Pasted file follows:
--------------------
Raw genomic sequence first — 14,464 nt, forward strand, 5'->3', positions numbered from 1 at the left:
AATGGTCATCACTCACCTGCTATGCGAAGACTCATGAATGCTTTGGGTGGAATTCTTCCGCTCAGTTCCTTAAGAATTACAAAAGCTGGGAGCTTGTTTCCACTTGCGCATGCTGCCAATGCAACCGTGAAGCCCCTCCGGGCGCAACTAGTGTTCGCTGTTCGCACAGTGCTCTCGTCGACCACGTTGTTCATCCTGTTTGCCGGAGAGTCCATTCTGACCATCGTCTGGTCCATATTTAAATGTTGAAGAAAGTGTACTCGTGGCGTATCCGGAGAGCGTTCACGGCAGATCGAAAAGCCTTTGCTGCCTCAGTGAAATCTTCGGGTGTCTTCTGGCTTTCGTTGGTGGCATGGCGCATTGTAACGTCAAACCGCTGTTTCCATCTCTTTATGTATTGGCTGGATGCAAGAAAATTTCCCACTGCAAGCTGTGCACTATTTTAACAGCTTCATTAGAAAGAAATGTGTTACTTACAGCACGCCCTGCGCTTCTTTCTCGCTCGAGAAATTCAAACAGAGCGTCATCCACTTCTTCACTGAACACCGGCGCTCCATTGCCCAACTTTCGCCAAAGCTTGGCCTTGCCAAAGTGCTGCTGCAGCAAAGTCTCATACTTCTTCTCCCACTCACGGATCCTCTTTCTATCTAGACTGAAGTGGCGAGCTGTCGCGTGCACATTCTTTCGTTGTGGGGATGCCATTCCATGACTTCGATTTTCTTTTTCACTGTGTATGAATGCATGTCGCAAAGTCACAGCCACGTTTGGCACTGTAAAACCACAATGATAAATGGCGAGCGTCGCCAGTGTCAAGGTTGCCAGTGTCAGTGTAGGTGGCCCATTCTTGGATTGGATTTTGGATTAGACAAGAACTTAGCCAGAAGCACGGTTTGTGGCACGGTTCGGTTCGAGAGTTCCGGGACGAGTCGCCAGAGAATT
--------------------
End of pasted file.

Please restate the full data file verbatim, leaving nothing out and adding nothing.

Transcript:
Raw genomic sequence first — 14,464 nt, forward strand, 5'->3', positions numbered from 1 at the left:
AATGGTCATCACTCACCTGCTATGCGAAGACTCATGAATGCTTTGGGTGGAATTCTTCCGCTCAGTTCCTTAAGAATTACAAAAGCTGGGAGCTTGTTTCCACTTGCGCATGCTGCCAATGCAACCGTGAAGCCCCTCCGGGCGCAACTAGTGTTCGCTGTTCGCACAGTGCTCTCGTCGACCACGTTGTTCATCCTGTTTGCCGGAGAGTCCATTCTGACCATCGTCTGGTCCATATTTAAATGTTGAAGAAAGTGTACTCGTGGCGTATCCGGAGAGCGTTCACGGCAGATCGAAAAGCCTTTGCTGCCTCAGTGAAATCTTCGGGTGTCTTCTGGCTTTCGTTGGTGGCATGGCGCATTGTAACGTCAAACCGCTGTTTCCATCTCTTTATGTATTGGCTGGATGCAAGAAAATTTCCCACTGCAAGCTGTGCACTATTTTAACAGCTTCATTAGAAAGAAATGTGTTACTTACAGCACGCCCTGCGCTTCTTTCTCGCTCGAGAAATTCAAACAGAGCGTCATCCACTTCTTCACTGAACACCGGCGCTCCATTGCCCAACTTTCGCCAAAGCTTGGCCTTGCCAAAGTGCTGCTGCAGCAAAGTCTCATACTTCTTCTCCCACTCACGGATCCTCTTTCTATCTAGACTGAAGTGGCGAGCTGTCGCGTGCACATTCTTTCGTTGTGGGGATGCCATTCCATGACTTCGATTTTCTTTTTCACTGTGTATGAATGCATGTCGCAAAGTCACAGCCACGTTTGGCACTGTAAAACCACAATGATAAATGGCGAGCGTCGCCAGTGTCAAGGTTGCCAGTGTCAGTGTAGGTGGCCCATTCTTGGATTGGATTTTGGATTAGACAAGAACTTAGCCAGAAGCACGGTTTGTGGCACGGTTCGGTTCGAGAGTTCCGGGACGAGTCGCCAGAGAATT